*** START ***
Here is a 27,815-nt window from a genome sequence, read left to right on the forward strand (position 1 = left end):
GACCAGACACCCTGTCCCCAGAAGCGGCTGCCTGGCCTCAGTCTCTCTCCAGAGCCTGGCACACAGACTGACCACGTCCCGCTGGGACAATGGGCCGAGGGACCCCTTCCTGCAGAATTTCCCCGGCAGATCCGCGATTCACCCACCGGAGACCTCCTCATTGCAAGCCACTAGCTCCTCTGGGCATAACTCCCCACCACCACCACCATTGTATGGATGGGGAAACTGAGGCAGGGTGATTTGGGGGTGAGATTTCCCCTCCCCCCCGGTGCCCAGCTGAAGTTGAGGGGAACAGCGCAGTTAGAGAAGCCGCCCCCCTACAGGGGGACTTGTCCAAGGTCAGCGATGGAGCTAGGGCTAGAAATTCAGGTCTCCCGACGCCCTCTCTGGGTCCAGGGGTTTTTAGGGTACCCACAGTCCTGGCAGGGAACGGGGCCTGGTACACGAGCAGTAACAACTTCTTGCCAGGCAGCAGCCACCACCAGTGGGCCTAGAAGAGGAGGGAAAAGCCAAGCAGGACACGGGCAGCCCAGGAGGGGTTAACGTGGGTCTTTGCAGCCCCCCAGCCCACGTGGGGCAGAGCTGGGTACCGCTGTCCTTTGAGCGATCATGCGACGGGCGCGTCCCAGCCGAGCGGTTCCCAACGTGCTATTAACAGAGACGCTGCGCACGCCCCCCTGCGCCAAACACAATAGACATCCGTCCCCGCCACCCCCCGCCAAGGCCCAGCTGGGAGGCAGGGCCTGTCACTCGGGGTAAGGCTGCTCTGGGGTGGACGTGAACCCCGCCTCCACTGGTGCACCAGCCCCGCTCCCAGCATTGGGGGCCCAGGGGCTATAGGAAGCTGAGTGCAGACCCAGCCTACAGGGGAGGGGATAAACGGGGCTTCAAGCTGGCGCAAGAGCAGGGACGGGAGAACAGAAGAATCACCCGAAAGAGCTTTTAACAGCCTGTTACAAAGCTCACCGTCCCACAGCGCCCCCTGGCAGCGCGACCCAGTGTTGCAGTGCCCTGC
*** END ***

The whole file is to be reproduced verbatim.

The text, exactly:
Here is a 27,815-nt window from a genome sequence, read left to right on the forward strand (position 1 = left end):
GACCAGACACCCTGTCCCCAGAAGCGGCTGCCTGGCCTCAGTCTCTCTCCAGAGCCTGGCACACAGACTGACCACGTCCCGCTGGGACAATGGGCCGAGGGACCCCTTCCTGCAGAATTTCCCCGGCAGATCCGCGATTCACCCACCGGAGACCTCCTCATTGCAAGCCACTAGCTCCTCTGGGCATAACTCCCCACCACCACCACCATTGTATGGATGGGGAAACTGAGGCAGGGTGATTTGGGGGTGAGATTTCCCCTCCCCCCCGGTGCCCAGCTGAAGTTGAGGGGAACAGCGCAGTTAGAGAAGCCGCCCCCCTACAGGGGGACTTGTCCAAGGTCAGCGATGGAGCTAGGGCTAGAAATTCAGGTCTCCCGACGCCCTCTCTGGGTCCAGGGGTTTTTAGGGTACCCACAGTCCTGGCAGGGAACGGGGCCTGGTACACGAGCAGTAACAACTTCTTGCCAGGCAGCAGCCACCACCAGTGGGCCTAGAAGAGGAGGGAAAAGCCAAGCAGGACACGGGCAGCCCAGGAGGGGTTAACGTGGGTCTTTGCAGCCCCCCAGCCCACGTGGGGCAGAGCTGGGTACCGCTGTCCTTTGAGCGATCATGCGACGGGCGCGTCCCAGCCGAGCGGTTCCCAACGTGCTATTAACAGAGACGCTGCGCACGCCCCCCTGCGCCAAACACAATAGACATCCGTCCCCGCCACCCCCCGCCAAGGCCCAGCTGGGAGGCAGGGCCTGTCACTCGGGGTAAGGCTGCTCTGGGGTGGACGTGAACCCCGCCTCCACTGGTGCACCAGCCCCGCTCCCAGCATTGGGGGCCCAGGGGCTATAGGAAGCTGAGTGCAGACCCAGCCTACAGGGGAGGGGATAAACGGGGCTTCAAGCTGGCGCAAGAGCAGGGACGGGAGAACAGAAGAATCACCCGAAAGAGCTTTTAACAGCCTGTTACAAAGCTCACCGTCCCACAGCGCCCCCTGGCAGCGCGACCCAGTGTTGCAGTGCCCTGC